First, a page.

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Marco Quezada via Philadelphia Cycling Classic

Manayunk bike race is off: 2017 Philadelphia Cycling Classic takes a break

Will Rep. Bob Brady come to the rescue again?

danya

Updated 8:40 a.m.; 10:10 a.m.; 10:55 a.m.; 12:30 p.m.

Bicyclists aren’t the only ones facing an uphill climb in Manayunk this year: The Philadelphia International Cycling Classic has been cancelled.

Or as the official website puts it, “We’re taking a break in 2017.”

After we reached out, a spokesperson for the Classic replied with a fuller statement, citing lack of sponsors as reason for the cancellation:

Regrettably, even after extensive fundraising efforts, we were not able to find enough sponsors interested in covering the $1 million cost of the bike race to host it this year. While we are disappointed, we remain committed to working with Councilman [Curtis] Jones as well as the East Falls, Roxborough and Manayunk commercial corridors on other events, including a Free Streets event in that area.

The spokesperson referred all further questions to the City of Philadelphia, “as the owner of the event.” Contacted via email, Philadelphia Deputy Communications Director Ajeenah Amir replied with the exact same statement as above, adding: “The City has not ruled out pursuing opportunities for a potential return in 2018.”

This was obviously a very recent decision. A Facebook comment from organizers on Jan. 17 says to a former participant, “We look forward to seeing you again this year.”

The annual race, which Manayunk has hosted every year since 1985 in one form or another, was a stop on the professional International Cycling Union (UCI) tour. Last year’s competition came with a purse of $30,000 for the men’s and women’s winners.

It was also a big boon for local businesses, bringing out big crowds of spectators who would also shop, eat and drink during their day spent meandering through the Philly neighborhood nestled next to the Schuylkill.

Local business organization Manayunk Development Corporation responded to the news on Friday afternoon, describing “a deep sense of regret” about the loss of the 2017 event. A statement from MDC Executive Director Jane Lipton placed blame on the rising costs of public affairs because of terrorism concerns:

The grim reality is that security costs to stage large-scale events of this nature have spiraled nearly out-of-control. In the aftermath of the Boston Marathon tragedy and, more recently, the terrorist attacks in Paris and Germany, Homeland Security and local police are mandating that extraordinary and costly security measures be put in place before granting permission to host these types of large, outdoor events.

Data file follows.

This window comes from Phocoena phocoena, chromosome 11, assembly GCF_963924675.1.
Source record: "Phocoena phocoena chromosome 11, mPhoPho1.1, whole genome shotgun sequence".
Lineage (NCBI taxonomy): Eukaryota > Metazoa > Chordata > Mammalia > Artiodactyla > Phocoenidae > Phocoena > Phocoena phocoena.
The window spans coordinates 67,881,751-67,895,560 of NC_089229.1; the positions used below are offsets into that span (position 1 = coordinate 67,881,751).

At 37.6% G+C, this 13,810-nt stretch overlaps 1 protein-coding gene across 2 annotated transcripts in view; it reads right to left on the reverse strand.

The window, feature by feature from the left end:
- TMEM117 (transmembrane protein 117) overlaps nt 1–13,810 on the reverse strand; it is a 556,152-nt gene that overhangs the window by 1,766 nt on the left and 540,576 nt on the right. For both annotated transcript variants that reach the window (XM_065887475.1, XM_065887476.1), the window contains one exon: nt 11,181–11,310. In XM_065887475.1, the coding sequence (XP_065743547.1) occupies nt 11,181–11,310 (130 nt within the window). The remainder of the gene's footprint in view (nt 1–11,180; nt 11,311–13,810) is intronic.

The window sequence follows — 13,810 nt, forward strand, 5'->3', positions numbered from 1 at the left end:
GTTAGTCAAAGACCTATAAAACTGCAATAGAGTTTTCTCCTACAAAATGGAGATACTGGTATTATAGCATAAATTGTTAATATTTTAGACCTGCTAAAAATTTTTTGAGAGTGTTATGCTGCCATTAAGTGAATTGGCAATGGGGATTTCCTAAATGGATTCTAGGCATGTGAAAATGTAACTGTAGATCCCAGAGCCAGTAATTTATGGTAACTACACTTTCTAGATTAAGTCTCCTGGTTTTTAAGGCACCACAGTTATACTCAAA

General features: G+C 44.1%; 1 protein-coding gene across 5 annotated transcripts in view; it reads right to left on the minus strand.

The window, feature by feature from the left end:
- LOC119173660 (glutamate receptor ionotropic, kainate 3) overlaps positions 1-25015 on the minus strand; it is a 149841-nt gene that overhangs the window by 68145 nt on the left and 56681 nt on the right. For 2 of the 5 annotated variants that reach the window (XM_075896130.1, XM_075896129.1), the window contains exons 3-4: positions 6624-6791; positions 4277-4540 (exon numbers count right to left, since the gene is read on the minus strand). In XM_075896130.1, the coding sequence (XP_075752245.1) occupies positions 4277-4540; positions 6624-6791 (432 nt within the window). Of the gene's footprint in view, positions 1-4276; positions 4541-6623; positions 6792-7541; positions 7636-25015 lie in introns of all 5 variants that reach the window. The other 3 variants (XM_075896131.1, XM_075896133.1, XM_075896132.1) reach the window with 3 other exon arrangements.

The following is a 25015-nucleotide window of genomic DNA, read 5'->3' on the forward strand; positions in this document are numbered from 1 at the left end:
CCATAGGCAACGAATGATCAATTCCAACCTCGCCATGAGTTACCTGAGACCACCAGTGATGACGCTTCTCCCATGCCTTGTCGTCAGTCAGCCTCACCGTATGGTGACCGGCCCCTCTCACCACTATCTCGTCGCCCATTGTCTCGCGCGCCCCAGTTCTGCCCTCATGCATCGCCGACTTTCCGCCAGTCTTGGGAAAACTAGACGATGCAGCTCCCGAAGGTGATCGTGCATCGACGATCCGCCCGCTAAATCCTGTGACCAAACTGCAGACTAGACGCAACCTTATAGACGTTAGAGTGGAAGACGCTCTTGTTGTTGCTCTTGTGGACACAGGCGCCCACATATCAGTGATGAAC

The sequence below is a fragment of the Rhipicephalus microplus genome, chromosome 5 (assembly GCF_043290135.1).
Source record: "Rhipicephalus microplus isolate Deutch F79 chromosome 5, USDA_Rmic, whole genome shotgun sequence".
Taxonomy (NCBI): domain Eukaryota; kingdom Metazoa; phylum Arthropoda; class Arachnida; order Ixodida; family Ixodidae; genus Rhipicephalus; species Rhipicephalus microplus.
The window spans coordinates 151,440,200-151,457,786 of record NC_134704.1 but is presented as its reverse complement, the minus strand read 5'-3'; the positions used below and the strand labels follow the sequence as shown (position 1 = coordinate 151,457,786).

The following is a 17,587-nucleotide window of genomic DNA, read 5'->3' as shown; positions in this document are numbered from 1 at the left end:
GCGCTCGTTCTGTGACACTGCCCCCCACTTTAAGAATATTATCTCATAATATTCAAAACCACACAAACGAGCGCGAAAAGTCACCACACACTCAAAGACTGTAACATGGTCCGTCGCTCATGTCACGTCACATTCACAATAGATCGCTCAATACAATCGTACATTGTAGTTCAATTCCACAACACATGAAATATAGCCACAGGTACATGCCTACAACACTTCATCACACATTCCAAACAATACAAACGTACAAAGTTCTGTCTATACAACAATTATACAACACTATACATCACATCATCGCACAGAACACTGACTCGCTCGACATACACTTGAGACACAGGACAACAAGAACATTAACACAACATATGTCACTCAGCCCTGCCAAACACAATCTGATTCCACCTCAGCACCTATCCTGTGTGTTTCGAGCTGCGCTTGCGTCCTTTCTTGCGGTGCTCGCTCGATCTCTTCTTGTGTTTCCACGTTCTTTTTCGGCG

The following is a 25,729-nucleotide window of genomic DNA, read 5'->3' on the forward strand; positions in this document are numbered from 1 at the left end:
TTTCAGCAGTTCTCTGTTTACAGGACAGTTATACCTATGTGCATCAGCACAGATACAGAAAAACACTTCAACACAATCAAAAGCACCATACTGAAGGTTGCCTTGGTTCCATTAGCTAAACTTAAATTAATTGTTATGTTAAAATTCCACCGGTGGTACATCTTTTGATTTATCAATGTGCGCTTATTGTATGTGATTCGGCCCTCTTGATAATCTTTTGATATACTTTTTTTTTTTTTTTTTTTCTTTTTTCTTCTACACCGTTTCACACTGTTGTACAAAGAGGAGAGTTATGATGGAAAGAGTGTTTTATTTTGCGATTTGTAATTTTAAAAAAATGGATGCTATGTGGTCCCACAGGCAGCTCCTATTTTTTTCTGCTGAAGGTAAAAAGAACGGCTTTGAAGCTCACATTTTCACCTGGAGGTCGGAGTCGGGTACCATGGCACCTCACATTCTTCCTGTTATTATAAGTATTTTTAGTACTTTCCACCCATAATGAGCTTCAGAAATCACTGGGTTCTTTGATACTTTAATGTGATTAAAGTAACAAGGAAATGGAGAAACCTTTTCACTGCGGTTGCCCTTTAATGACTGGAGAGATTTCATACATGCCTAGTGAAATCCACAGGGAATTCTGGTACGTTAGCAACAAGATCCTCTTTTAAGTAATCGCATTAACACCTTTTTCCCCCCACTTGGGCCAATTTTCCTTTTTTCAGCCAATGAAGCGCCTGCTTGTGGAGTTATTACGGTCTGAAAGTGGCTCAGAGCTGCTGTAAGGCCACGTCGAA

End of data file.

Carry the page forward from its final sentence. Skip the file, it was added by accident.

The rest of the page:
This isn’t the first time the race’s existence has been imperiled. In January 2013, organizers announced that the contest — then known as the Philadelphia International Cycling Championship — was taking a year off. Race founder David Chauner cited rising costs and lack of sponsors; turned out he still owed the city upwards of $300,000 from the previous year.

The move caught many people by surprise, and spurred public outcry from longtime fans. The MDC immediately vowed to do everything they could to salvage the storied event, which counted Lance Armstrong among its champions (he won in 1993 at age 21, three years before his cancer diagnosis).

One longtime fan was Congressman Bob Brady, who was unwilling to accept the race’s demise. He worked with elected officials, the MDC and private financial backers, including sports entrepreneur Richard Adler, to create a replacement event. Dubbed the Philly Cycling Classic, it had a different, shorter route, but at least it was something — and it kept the most grueling and fascinating part of the race: The climb up the brutally steep “Manayunk Wall.”

The race has continued each year since then…until now.

Late Friday morning, Rep. Brady told Philly Mag that he would again try to intervene: “I’ll see what I can do to be helpful — see how much money they need and see if we can get it done again.”

MDC also expressed hope that the race would be revived, but warned that “government can’t be solely responsible for footing the bill.”